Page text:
Why did the two Communist giants part ways in the early 1960s? Realist explanations have concentrated on the problems associated with two powerful states sharing a long border. Other explanations have focused on the efforts of the United States to drive a wedge between Russia and China. Lorenz Luthi, in The Sino-Soviet Split, makes an argument that isn’t exactly counter-intuitive, but that has probably received less attention than it should; the Sino-Russian alliance split because of genuine ideological disagreements over the past, present, and future of communism. To be sure, this isn’t the whole story, but Luthi makes a compelling case that it’s most of the story.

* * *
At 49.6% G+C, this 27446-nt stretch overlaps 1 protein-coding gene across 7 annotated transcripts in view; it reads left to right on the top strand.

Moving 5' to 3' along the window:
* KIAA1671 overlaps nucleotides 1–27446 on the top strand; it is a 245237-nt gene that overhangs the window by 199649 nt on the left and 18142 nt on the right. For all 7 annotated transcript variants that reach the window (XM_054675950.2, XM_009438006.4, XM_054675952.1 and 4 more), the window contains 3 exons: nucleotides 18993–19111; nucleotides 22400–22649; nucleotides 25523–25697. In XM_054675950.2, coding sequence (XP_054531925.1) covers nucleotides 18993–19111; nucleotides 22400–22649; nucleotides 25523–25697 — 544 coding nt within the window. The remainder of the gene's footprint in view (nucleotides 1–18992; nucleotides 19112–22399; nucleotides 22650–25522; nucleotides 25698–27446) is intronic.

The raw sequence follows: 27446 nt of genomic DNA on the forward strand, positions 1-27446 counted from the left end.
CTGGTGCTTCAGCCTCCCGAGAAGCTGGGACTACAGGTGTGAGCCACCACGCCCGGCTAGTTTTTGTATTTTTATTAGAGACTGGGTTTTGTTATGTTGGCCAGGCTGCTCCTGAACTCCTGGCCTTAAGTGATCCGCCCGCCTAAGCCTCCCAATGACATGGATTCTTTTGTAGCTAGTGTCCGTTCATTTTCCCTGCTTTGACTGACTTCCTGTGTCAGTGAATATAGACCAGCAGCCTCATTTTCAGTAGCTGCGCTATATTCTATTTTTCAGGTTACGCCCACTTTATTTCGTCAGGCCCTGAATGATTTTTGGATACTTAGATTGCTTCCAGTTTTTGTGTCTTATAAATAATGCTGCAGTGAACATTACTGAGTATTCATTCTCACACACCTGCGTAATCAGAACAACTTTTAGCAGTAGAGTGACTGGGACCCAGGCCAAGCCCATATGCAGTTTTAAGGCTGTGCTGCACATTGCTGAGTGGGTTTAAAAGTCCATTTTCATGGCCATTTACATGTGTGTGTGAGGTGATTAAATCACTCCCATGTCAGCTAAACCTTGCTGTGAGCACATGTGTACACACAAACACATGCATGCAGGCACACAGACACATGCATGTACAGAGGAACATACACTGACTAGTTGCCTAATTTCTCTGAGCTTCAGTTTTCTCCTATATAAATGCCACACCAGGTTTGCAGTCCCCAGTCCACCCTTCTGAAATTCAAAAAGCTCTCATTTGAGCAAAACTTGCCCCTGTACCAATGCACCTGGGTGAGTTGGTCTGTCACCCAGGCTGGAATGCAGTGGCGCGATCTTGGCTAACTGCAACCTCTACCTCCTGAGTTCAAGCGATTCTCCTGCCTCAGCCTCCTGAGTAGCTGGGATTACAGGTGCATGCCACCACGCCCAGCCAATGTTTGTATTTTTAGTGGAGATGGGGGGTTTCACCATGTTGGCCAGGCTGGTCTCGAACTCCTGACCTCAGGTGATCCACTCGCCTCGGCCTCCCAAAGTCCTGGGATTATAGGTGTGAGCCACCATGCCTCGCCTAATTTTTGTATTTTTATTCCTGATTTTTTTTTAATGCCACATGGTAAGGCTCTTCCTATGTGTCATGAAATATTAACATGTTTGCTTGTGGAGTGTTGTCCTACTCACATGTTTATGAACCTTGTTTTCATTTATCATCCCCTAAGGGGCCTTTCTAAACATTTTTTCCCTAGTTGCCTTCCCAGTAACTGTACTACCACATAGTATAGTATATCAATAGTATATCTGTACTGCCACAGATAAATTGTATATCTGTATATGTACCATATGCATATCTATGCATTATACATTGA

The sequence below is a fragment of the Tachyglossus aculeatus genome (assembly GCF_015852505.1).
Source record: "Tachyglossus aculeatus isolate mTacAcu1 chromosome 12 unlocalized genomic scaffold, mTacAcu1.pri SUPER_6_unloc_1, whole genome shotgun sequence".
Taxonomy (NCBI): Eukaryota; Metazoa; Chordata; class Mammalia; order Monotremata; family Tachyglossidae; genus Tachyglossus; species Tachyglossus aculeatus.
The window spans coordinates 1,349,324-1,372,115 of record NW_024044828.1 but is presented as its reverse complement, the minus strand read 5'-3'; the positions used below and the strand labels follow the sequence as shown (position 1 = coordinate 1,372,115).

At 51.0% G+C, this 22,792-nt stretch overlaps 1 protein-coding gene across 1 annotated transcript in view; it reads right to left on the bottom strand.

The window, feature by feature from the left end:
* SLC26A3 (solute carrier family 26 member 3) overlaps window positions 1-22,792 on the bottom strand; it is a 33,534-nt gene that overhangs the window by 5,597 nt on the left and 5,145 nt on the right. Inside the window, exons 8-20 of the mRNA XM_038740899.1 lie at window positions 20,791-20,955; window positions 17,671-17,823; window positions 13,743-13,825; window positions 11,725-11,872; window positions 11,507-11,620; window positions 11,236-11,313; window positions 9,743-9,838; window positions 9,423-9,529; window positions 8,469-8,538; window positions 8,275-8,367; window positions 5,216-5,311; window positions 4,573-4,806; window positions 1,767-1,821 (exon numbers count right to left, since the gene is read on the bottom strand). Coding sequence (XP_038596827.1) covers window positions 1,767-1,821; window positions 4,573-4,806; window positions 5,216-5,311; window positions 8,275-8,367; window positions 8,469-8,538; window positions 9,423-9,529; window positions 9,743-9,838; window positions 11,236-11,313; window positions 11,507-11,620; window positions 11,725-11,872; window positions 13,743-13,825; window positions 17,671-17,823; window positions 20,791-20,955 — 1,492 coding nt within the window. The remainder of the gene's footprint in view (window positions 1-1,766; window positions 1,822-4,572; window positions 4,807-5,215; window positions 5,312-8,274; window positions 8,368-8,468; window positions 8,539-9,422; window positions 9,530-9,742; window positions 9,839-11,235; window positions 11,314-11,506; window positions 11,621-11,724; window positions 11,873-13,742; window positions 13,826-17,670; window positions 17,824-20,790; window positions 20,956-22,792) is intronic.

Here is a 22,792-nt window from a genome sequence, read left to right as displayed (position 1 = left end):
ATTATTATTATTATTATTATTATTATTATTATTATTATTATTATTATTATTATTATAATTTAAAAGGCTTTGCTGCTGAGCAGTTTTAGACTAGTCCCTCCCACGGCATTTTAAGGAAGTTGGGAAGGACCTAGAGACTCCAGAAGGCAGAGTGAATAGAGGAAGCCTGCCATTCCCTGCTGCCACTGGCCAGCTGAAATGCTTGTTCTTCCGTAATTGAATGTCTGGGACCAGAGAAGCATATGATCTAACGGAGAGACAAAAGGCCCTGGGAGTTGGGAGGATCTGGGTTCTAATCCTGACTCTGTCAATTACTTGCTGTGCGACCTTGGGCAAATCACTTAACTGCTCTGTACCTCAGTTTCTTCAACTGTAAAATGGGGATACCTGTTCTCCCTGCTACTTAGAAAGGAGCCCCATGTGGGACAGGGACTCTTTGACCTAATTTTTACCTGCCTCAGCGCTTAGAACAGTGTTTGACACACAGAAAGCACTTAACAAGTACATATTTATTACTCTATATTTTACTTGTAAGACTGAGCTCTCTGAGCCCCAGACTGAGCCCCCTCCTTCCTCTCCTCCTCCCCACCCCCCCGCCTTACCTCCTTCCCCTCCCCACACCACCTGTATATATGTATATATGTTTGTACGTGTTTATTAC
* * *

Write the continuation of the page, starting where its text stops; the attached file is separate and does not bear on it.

Perhaps the biggest problem that Luthi encounters in making his case is the person of Mao Zedong. This is a methodological problem as much as anything else; if we assert that ideology caused the split, yet acknowledge that on the Chinese side the problematic ideology was centered in the Chairman and contingent upon his battles against domestic opponents, are we really saying that ideology, instead of Mao or the always popular “domestic considerations” caused the split? Luthi doesn’t fully resolve this question, in part because resolution is impossible; the best we can do is try to convey as much as possible of the tapestry of decision. In this case, Luthi makes a compelling argument that Mao had significant ideological difference both with the Soviets (under both Khruschev and Stalin, but especially the former) and with “rightist” elements of the Chinese Communist Party led by Liu Shaoqi, Deng Xiaoping, and, to a lesser extent, Zhou Enlai. In 1958 and 1959, as the disaster of the Great Leap Forward (which the Soviets had bitterly opposed) became clear, Mao began to use ideological tension with the Soviets to highlight his disagreements with Liu and Deng. Eventually, Mao would intentionally exacerbate the split with the Russians in order to forge an ideological weapon against his enemies in the CCP. The two prongs of this ideological offensive were the battle against “revisionism”, in this case the idea that the through the adoption of a centralized bureaucratic economy the Soviet Union had ceased to be a revolutionary state, and the fight against peaceful coexistence; Mao believed (in public, although his private behavior didn’t match) that the socialist world had the advantage over the capitalist, and that nuclear weapons didn’t transform this calculation. The eventual result of this was the collapse of the alliance on the international side, and the Cultural Revolution on the domestic side.